Hypoxia or oxygen starvation can be defined as deficiency of oxygen in the tissues of the body. It is different from hypoxemia which is caused by poor amount of oxygen present in the blood. Sometimes, hypoxemia can also lead to hypoxia, for instance, if tissues receive insufficient oxygen, it can be a result of inadequate levels of oxygen in the blood. However, there can be other causes too that result in hypoxia.
Signs & Symptoms
Generalized hypoxia may affect the whole body while tissue hypoxia disturbs a specific organ or part of the body. The symptoms of hypoxia vary from person to person. Also, this variation depends on how long the condition has been present in the tissues. These include:
Dyspnea – shortness of breath
Syncope – fainting or dizziness
Fatigue, confusion, lack of judgment
Tachypnea – elevated respiratory rate
Tingling or warm sensation
Hypertension – elevated blood pressure
Lack of coordination
Tunnel vision or other visual changes
Polycythemia – elevated red blood count
Cyanosis – slightly blue tinge to the lips and the edges
Hypoxia can be categorized into various types or reasons including the following:
This condition occurs when the tissues need more amount of oxygen than usual. While the tissues may properly absorb, carry, and use oxygen, it remains inadequate because of the condition constantly raising metabolism. Sepsis (an overwhelming infection) is an example of metabolic hypoxia.
Anemia is a condition where low levels of hemoglobin (red cells in the blood) result in a poor ability of blood to transport oxygen throughout the body. It eventually results in a reduced supply of this chemical to the tissues, and is known as anemic hypoxia.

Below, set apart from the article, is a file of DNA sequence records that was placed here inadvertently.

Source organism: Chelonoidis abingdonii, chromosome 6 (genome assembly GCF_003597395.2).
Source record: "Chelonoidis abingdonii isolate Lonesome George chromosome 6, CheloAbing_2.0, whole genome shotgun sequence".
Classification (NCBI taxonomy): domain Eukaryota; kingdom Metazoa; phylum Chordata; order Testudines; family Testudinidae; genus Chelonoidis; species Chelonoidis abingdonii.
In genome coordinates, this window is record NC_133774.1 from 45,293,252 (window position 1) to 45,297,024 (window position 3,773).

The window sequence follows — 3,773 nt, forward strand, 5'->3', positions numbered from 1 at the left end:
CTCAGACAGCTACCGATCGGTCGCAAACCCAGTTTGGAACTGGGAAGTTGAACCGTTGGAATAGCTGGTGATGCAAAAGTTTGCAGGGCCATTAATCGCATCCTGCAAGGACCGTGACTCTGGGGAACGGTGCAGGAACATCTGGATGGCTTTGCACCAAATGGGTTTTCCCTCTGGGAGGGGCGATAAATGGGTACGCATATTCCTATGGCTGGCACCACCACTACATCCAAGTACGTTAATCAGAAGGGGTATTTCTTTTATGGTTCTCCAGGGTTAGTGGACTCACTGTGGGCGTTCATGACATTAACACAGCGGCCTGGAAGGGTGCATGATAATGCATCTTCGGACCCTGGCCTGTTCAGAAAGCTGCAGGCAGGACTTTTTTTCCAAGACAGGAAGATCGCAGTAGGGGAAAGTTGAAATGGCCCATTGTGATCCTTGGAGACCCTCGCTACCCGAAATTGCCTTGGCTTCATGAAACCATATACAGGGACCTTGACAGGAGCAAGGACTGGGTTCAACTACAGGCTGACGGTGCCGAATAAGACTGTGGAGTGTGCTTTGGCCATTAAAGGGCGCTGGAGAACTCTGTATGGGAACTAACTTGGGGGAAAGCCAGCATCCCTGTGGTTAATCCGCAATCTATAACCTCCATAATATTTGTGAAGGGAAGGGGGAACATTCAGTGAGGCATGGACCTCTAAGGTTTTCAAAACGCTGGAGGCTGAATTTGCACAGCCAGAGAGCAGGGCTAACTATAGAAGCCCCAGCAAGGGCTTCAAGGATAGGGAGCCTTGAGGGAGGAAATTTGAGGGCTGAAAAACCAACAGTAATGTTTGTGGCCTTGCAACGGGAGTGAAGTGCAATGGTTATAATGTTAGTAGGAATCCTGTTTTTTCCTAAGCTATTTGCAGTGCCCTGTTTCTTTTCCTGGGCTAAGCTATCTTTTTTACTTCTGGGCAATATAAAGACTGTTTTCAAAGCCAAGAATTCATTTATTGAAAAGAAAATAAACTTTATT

In this condition, the tissues don’t get enough oxygen because of the low amount of oxygen in the blood that travels to the tissues. In some cases, hypoxic hypoxia can also be a result of inadequate breathing and other causes.
Stagnant or circulatory hypoxia
In this type of hypoxia, inadequate blood flow in the body results in poor oxygen in the tissues.
Watershed areas, the rental medulla/cortex and subendocardial tissue are some of tissues that are most vulnerable to lack of oxygen. However, vulnerability to hypoxia tends to vary between tissues. For instance, the brain is very vulnerable to lack of oxygen. If it doesn’t get this chemical element to complete aerobic metabolism, death can happen within a few minutes. Depending on the person’s training, the skeletal muscle in a leg or arm can go through anaerobic metabolism for some minutes or longer without needing oxygen.
There are a number of different diagnosing tests that can be used to determine the causes of hypoxia. These include arterial blood gases, oximetry, blood tests, EKG, X-ray or CT scan of the chest, bronchoscopy, echocardiogram, and MRI or CT scan of the head.
Depending on the duration, this condition can also be classified as chronic or acute. Chronic hypoxia means the condition has been persistent for some time while acute refers to a rapid onset of low oxygen. Because of the increased tissue vulnerability to lack of oxygen, hypoxia can cause damage to vital organs of the body including brain, heart and kidney. In brief, heart attacks lead to irreversible heart damage, brain damage follows in stroke, and kidney failure results in forming infarcts in the rental arteries that are responsible to supply blood to the kidney.
The treatment of hypoxia depends on the underlying cause. While your doctor is working to find out the cause, they may recommend oxygen therapy as the first step to take. Mechanical ventilation through a ventilator may be required in case of severe symptoms of hypoxia.